My comment: The Republican platform places strong emphasis in increasing U.S. military manpower. The problem with that is the current difficulty the U.S. armed forces have in meeting their recruiting targets. It is possible to increase the pay and benefits for military service (which I favor) or reduce the standards for recruitment, but there is an upper limit on how many Americans are willing to volunteer for military service.
The agreement to lift nuclear sanctions against Iran is not a binding treaty, and should be rescinded. The USA should continue the war against ISIS, but the Assad government should be replaced. The United States should support Israel unconditionally. Since Israel stands for the same things as the USA, this is simple Americanism.
Sanctions against Russia should be maintained until Ukraine’s territorial integrity is fully restored. The United States should increase its influence in Central Asia to checkmate Russia. The USA should help countries that are threatened by China’s attempt to dominate the South China sea.
My comment: Donald Trump reportedly used his influence to remove a plank calling for the United States to provide arms to the government of Ukraine. If so, what remains is anti-Russian enough for most people.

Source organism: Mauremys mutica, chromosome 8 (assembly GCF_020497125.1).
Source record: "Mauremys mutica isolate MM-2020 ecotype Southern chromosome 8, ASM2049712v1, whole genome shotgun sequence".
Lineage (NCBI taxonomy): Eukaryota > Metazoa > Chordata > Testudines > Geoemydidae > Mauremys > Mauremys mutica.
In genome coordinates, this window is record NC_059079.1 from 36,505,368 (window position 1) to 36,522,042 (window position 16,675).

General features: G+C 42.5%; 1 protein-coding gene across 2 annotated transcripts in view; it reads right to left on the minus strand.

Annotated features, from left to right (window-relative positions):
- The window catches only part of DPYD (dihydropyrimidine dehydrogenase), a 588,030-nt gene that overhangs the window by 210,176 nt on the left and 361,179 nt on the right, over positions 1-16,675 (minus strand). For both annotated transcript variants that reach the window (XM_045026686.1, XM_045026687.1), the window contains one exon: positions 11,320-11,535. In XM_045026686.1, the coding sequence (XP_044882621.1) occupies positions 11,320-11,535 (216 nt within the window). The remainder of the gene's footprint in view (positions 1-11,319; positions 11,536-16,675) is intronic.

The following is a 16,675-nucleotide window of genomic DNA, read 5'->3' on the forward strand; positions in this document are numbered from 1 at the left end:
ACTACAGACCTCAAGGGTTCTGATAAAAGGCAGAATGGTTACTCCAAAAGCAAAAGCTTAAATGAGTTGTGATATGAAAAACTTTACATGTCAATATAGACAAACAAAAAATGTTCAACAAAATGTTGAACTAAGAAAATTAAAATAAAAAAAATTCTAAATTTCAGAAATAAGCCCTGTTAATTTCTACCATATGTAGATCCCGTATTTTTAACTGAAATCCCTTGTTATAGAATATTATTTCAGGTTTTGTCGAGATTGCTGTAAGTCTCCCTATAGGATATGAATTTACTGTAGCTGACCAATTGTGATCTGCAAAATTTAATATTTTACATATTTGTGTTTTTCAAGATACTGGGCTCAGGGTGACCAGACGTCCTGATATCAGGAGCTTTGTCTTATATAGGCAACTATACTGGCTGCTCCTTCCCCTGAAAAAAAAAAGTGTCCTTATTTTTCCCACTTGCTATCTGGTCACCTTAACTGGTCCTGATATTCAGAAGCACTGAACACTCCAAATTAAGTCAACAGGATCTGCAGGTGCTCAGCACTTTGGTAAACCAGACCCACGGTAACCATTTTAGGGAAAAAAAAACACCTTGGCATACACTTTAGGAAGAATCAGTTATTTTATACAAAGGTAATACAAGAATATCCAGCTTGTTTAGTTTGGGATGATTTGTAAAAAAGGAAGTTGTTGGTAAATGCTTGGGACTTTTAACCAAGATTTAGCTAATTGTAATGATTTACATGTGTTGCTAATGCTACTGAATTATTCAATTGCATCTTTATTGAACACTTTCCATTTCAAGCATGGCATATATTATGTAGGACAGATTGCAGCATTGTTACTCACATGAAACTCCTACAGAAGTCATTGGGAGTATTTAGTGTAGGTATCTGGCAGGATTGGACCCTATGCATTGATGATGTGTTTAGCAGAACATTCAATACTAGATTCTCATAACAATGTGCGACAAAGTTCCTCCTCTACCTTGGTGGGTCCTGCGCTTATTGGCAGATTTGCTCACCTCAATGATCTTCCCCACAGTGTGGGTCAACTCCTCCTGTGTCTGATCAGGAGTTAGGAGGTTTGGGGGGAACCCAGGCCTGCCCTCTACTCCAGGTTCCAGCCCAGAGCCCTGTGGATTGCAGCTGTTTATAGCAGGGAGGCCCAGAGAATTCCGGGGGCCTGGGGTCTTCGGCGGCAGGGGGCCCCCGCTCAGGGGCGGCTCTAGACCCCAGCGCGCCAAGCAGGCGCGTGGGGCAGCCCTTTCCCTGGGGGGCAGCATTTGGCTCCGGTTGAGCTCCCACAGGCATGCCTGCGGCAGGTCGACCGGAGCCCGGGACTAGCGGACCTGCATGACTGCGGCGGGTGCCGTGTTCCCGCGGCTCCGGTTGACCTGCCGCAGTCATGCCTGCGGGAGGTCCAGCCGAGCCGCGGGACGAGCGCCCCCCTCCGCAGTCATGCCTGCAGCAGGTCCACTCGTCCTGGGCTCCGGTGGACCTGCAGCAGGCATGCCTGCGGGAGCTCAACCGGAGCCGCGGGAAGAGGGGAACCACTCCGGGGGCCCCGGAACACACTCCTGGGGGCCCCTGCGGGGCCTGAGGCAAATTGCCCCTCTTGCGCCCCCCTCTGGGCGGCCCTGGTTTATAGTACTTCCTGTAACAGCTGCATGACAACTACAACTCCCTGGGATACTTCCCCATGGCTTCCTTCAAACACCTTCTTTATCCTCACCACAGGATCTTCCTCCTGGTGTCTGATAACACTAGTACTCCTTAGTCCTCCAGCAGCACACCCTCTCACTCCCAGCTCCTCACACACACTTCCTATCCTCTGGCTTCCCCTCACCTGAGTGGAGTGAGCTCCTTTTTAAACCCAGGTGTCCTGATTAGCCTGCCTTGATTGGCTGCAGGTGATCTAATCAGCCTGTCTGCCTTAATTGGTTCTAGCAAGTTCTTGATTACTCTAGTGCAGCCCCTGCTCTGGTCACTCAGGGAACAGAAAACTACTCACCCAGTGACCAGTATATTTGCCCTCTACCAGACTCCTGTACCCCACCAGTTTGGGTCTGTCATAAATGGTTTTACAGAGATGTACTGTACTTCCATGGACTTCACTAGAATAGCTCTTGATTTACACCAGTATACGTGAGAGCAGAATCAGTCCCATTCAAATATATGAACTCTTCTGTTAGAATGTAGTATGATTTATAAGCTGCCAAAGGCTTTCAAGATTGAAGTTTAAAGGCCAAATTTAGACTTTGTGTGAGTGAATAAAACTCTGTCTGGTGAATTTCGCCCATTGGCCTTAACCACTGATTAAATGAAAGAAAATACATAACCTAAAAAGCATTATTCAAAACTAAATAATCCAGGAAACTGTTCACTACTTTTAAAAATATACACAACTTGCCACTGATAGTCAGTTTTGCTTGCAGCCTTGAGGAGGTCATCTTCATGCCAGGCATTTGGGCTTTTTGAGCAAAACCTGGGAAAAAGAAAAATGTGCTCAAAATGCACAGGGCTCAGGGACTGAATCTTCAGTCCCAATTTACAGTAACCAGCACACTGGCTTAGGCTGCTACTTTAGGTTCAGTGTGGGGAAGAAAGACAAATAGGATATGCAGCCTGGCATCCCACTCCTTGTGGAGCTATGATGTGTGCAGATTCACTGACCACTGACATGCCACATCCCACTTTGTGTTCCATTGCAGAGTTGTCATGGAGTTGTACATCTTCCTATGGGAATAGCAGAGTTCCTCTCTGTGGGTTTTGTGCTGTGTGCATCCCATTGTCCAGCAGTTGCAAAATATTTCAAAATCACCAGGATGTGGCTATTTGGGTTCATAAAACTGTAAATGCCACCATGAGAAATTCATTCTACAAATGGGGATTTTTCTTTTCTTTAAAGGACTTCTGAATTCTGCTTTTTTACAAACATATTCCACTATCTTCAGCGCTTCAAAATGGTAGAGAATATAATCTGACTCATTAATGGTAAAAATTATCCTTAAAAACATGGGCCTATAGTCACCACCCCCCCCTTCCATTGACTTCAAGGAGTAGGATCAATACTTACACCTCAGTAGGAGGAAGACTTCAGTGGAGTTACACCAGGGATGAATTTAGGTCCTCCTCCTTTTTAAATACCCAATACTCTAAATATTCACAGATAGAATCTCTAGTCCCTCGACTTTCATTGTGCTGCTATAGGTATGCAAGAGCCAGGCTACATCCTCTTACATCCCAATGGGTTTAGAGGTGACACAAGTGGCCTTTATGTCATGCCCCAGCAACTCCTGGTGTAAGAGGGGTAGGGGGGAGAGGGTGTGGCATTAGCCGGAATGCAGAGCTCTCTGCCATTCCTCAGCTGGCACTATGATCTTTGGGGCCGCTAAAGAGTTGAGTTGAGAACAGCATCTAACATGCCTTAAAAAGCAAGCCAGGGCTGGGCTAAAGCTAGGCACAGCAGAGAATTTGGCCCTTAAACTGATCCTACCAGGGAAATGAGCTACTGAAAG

The United States should have armed forces strong enough to defend the United States against aggression. It should not engage in military intervention or foreign aid. Troops stationed abroad should be brought home.
Since terrorism is inspired mainly by the desire for revenge, the way to be safe from terrorism is to withdraw all troops from the Middle East, refrain from supporting or trying to change any Middle East government and end all government-to-government aid.
If any American thinks a foreign country should be defended, that person should be free to volunteer to go fight for that country.
As a signer of the United Nations Charter, the United States is obligated to use the UN as a means of settling international disputes. Military action is only justified in order to enforce Security Council resolutions (and presumably in defense against attack).
My comment: The problem with the United Nations is its democratic deficit. It represents nations, not peoples. The Security Council has been manipulated by the U.S. government to approve military intervention. In the future, it may be manipulated by some other powerful government for purposes we Americans oppose. The UN is an organizational structure, nothing more.